England tackle France in the quarter-finals at Auckland's Eden Park on Saturday, immediately after Wales clash with Ireland in Wellington. The winners will meet in a mouthwatering semi-final.
On Sunday, Tri Nations champions Australia meet South Africa for a chance to face either New Zealand or Argentina in the last four.
Of all those ties, Johnson reckons only the Pumas can be considered outsiders. The rest are 50-50, which makes for arguably the most exciting World Cup yet.
"It's do or die, isn't it? It's a World Cup quarter-final. You've got to start big. There's no holding yourself back for anything," Johnson said.
"I think more than ever it is anyone's tournament.
"New Zealand are still obviously very strong. The loss of Dan Carter is a big blow, but they're still a very strong all-round team.
"But it's a fascinating tournament. Every game this weekend is going to be interesting.
"You probably couldn't have said that four years ago - although you wouldn't have thought England would have got through the quarters and made the final.
"I think it's going to be a tough game for Argentina but you can see seven of them getting there."
England's minimum target is an appearance in the semi-finals and Johnson sprung a significant surprise when naming his side to play France.
The England manager opted to start with Jonny Wilkinson and Toby Flood together for only the second time in his tenure, stressing it was an "exciting combination" and not a "gamble".
Johnson had previously abandoned plans to use a second playmaker in favour of a powerful ball carrier after experimenting with the likes of Olly Barkley and Shane Geraghty at inside centre.
But England have chosen this week to reverse that policy in a selection which mirrors in many ways what Clive Woodward did before the 2003 semi-final, also against France.
The week before that game, Mike Catt had come on to help Wilkinson as England struggled against Wales and was retained in the team for the semi-final at inside centre at Mike Tindall's expense.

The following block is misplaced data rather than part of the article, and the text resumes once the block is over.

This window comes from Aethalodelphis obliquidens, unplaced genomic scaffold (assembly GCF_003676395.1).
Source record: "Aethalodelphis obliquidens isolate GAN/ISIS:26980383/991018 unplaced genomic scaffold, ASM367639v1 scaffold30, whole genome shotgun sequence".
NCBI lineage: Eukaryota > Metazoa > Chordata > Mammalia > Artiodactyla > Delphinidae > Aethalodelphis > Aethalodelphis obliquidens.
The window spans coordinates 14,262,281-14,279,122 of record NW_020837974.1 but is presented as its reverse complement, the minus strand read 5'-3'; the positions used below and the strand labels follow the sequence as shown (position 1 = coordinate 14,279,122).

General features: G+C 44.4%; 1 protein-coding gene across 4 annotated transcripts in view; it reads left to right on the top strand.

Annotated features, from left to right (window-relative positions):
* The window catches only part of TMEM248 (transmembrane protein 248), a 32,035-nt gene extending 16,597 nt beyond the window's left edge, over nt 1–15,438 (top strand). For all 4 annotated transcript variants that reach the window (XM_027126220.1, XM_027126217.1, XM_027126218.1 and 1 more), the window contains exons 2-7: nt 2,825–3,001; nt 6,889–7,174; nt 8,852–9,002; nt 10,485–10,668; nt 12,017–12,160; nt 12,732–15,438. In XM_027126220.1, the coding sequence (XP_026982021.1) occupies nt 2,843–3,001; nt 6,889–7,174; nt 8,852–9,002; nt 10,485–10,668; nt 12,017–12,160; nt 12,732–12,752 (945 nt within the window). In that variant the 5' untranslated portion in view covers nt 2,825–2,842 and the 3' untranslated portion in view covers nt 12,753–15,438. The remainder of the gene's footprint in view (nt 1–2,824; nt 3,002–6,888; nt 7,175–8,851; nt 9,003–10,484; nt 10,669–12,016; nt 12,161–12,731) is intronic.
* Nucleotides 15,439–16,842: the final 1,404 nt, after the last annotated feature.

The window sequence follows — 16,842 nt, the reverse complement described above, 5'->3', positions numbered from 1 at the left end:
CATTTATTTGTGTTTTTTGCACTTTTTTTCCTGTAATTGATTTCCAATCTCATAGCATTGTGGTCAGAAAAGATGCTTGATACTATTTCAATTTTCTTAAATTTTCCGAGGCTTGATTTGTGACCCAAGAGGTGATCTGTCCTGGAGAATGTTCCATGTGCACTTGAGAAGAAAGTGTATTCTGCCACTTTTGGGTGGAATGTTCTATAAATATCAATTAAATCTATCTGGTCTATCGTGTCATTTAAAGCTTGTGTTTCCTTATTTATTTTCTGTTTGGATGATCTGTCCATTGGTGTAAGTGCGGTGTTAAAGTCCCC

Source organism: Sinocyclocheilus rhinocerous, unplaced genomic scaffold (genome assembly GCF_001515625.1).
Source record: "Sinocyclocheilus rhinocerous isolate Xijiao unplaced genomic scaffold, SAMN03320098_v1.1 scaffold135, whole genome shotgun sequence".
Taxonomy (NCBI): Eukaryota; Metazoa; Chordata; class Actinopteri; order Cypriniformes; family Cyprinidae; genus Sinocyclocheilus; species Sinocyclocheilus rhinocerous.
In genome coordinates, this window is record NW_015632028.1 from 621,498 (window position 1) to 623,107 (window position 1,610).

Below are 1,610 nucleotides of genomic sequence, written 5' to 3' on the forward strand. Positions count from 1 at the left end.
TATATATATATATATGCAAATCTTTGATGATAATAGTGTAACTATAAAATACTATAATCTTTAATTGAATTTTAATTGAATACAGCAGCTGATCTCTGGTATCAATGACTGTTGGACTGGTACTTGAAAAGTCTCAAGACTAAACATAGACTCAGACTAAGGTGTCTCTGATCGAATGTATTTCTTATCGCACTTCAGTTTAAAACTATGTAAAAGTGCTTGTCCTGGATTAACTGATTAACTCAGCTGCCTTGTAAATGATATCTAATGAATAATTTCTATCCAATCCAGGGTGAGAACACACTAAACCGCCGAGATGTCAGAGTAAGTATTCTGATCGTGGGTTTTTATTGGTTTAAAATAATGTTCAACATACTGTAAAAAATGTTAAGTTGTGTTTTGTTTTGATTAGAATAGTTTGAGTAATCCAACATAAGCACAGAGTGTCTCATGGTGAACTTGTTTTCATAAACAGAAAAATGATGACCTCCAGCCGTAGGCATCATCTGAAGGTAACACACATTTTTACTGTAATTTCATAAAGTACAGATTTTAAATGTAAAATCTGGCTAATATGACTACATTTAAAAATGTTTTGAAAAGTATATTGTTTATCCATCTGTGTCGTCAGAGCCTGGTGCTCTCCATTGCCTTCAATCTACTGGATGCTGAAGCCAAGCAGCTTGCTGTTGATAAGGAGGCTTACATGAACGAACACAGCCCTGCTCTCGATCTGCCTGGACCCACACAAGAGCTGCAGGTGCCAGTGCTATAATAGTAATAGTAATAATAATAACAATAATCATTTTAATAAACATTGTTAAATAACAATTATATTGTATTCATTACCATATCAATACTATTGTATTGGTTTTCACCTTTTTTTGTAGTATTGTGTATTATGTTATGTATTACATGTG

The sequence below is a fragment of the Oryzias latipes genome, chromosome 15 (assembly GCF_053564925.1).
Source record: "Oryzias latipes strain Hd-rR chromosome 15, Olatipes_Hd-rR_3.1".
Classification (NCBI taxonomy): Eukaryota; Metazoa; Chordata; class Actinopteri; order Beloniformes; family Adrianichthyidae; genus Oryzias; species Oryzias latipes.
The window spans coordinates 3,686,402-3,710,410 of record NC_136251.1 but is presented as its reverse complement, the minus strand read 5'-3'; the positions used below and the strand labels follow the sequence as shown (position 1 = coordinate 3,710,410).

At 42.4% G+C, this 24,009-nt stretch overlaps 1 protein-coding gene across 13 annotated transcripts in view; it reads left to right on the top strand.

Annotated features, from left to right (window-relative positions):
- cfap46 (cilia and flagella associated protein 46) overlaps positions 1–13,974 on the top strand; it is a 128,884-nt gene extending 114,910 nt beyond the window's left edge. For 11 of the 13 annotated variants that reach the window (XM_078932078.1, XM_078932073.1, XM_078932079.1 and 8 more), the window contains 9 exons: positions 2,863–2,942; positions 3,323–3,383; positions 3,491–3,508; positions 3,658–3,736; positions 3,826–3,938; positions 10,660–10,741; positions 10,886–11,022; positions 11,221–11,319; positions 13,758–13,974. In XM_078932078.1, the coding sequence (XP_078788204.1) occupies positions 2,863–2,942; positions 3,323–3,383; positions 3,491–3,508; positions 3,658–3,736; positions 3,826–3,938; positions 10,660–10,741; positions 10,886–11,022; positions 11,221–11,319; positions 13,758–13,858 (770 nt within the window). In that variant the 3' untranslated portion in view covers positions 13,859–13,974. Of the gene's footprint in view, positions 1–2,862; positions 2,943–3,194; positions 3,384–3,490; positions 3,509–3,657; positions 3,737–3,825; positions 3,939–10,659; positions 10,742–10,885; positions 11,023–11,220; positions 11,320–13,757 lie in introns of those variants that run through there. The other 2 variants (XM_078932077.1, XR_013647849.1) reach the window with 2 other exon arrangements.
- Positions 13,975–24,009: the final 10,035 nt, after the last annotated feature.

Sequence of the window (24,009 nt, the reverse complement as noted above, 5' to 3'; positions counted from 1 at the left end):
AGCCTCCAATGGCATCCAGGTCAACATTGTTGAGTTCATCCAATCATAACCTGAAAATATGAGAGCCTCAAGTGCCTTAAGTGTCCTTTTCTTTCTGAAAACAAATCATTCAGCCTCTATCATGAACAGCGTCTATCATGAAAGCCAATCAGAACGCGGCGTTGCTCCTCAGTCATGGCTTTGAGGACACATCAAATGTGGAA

Last week, Flood was sent on and played a decisive role as England battled to victory over Scotland and he too has been retained at inside centre at Tindall's expense.
Tindall has been struggling with a dead leg but had England been desperate to use the Gloucester centre, Johnson confirmed they would have.
Flood will offer England an alternative kicking option and far improved midfield distribution, which should have strike runners Ben Foden, Chris Ashton and Mark Cueto salivating at the prospect.
Eight years ago, Woodward felt Catt could offer the same thing.
"We went out with a game plan to play a bit wider. Our coaches thought their forwards were so strong but after 15 minutes we realised we needed be bit more direct. We got on top of them and turned the screw," Johnson said.
"Toby does offer something different (to Tindall or Shontayne Hape).
"It's an exciting combination for us. It gives us Toby's kicking game, Toby's passing game. He's a pretty experienced Test player now, 40 plus caps. He's been playing well.
"It's not a gamble. You always put a lot of thought into your selections - no more so than when you're in a World Cup quarter-final.
"Mike took a couple of bangs last week and hasn't really been available to us this week.
"That was part of the equation - Mike's injury and Toby playing very well."
The last time Flood lined up alongside Wilkinson was in the opening game of the 2010 RBS 6 Nations, when England beat Wales having seen Hape and Riki Flutey pull out in quick succession.
Hape, Matt Banahan and Tindall, whose main quality is force in attack and a strong defence, have all started at inside centre since that day.
"It's one of the options we've got," said Johnson. "It does give us some different things that we can do on the field when we play those guys."
Wilkinson has struggled with his goal-kicking through the tournament and his return of nine from 20 shots is the worst of the World Cup.
Wilkinson and Flood will make a final decision after tomorrow's kicking session at Eden Park as to who will take the responsibility against France.
"You go into a game like this, I don't think you'd want to be playing against Jonny Wilkinson," said Johnson, mindful no doubt of how France were put to the sword by Wilkinson's boot at the 2003 and 2007 events.
Johnson made three other changes to his side with lock Tom Palmer preferred to Courtney Lawes, Nick Easter replacing James Haskell at number eight and Mark Cueto in for the suspended Delon Armitage.
"I said in front of the team that it's a particularly hard call on James. He didn't deserve it in terms of how he's played," said Johnson.
"The big thing is what Nick brings us - he's actually a very good aerial player, very powerful on the carry and good in the tight situations.
"He'll give us good direction but it's tough on James."
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